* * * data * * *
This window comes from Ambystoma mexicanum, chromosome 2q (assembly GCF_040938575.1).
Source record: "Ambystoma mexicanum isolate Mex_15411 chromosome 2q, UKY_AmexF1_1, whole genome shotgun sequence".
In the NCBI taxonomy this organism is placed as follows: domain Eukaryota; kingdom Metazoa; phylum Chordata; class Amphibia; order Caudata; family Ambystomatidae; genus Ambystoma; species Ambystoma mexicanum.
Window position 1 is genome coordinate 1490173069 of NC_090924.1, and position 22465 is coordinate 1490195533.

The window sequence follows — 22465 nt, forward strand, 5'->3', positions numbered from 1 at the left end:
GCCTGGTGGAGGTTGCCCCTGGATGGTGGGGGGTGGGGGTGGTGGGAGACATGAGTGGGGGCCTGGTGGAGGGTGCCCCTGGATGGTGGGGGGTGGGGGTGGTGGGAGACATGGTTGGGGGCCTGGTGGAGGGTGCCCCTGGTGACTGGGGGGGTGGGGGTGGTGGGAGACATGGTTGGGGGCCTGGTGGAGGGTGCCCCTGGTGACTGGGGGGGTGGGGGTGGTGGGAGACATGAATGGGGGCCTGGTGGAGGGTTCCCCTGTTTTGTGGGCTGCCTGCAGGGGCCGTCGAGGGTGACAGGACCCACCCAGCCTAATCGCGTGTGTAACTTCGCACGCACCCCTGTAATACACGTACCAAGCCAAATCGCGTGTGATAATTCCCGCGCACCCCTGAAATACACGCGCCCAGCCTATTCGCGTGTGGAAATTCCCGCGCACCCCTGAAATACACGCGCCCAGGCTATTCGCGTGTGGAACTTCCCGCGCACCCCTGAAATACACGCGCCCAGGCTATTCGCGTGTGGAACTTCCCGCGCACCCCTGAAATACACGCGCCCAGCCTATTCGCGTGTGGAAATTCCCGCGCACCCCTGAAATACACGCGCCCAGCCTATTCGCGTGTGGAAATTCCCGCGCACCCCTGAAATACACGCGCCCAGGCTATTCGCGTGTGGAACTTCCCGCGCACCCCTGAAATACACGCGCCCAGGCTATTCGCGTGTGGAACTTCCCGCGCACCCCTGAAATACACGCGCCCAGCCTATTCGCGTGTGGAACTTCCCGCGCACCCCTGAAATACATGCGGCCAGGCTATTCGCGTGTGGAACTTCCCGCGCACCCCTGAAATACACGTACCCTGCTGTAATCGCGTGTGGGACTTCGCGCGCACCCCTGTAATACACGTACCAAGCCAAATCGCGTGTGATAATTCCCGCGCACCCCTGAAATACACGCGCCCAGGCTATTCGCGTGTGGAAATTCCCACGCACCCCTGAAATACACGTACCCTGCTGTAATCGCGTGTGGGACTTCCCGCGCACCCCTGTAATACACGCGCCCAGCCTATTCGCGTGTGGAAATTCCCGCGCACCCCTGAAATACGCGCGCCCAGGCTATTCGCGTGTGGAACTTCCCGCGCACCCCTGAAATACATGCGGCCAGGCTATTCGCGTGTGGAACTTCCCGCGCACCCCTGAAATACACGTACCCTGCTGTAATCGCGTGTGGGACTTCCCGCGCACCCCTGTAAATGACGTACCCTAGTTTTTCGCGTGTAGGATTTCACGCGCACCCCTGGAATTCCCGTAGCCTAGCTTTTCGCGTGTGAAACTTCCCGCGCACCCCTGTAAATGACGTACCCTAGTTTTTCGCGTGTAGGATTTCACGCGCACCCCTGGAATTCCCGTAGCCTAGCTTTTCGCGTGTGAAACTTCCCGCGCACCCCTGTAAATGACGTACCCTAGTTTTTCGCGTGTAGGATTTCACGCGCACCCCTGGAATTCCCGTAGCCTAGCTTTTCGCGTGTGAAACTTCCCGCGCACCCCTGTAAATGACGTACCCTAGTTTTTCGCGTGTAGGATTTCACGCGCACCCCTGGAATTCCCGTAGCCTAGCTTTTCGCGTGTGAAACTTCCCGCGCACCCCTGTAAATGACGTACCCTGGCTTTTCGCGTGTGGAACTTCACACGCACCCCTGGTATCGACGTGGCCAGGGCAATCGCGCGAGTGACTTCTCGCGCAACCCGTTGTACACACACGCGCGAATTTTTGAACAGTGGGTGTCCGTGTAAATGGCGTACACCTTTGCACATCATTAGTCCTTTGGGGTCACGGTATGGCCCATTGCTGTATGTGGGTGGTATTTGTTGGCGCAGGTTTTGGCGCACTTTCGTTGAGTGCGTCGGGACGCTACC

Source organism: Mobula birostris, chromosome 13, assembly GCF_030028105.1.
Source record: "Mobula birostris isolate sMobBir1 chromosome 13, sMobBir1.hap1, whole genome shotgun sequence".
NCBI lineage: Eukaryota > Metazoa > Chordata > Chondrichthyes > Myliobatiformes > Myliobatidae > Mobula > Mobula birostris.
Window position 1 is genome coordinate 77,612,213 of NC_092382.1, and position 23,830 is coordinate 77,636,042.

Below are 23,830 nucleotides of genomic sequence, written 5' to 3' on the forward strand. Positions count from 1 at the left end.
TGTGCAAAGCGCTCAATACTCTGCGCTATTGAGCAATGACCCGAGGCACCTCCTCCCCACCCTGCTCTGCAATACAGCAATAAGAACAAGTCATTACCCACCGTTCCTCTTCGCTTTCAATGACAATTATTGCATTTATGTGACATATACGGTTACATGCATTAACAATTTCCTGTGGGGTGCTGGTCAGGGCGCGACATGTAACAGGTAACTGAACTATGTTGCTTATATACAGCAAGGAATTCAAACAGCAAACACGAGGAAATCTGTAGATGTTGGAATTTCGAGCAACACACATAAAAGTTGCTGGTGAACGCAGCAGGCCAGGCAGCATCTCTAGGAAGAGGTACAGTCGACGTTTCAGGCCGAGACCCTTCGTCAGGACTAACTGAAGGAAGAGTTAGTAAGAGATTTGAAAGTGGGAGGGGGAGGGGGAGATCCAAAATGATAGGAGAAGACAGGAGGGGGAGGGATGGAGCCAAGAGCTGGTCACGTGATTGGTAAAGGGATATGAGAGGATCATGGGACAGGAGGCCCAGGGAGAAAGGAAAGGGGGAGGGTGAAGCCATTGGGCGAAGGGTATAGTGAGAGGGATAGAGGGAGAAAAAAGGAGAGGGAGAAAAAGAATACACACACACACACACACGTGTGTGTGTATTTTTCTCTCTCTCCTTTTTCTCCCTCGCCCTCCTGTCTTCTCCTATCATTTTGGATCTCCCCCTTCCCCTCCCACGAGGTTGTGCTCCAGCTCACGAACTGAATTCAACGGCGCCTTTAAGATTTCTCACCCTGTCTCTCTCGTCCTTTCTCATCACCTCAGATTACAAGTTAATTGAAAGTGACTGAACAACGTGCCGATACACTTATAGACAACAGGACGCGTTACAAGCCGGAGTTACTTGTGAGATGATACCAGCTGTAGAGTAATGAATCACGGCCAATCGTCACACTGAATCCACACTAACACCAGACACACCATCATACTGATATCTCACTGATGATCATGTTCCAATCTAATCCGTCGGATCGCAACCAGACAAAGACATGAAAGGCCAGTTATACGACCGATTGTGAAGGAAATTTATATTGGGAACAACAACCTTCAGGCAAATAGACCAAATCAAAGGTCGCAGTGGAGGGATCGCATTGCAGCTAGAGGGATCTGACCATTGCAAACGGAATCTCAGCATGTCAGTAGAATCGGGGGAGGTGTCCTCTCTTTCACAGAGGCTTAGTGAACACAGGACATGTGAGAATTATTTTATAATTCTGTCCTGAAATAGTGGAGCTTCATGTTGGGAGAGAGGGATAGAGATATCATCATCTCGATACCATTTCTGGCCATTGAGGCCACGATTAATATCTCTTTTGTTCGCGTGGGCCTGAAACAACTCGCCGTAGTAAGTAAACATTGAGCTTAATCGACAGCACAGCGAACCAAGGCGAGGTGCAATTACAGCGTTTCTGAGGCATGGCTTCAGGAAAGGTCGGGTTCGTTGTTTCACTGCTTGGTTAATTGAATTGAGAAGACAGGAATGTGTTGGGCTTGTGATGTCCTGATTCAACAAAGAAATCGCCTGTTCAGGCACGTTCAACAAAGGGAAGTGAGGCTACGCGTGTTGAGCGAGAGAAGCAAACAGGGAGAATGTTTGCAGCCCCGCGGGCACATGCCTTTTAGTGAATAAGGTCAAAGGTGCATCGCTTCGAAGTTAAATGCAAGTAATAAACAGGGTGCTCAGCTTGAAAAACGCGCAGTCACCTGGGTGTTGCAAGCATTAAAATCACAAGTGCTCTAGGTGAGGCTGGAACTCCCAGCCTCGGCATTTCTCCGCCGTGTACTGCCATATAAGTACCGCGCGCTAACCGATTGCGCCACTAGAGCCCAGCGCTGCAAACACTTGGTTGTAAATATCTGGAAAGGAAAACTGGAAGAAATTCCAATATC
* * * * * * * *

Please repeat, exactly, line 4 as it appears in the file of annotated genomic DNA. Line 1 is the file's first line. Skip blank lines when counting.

Window position 1 is genome coordinate 1490173069 of NC_090924.1, and position 22465 is coordinate 1490195533.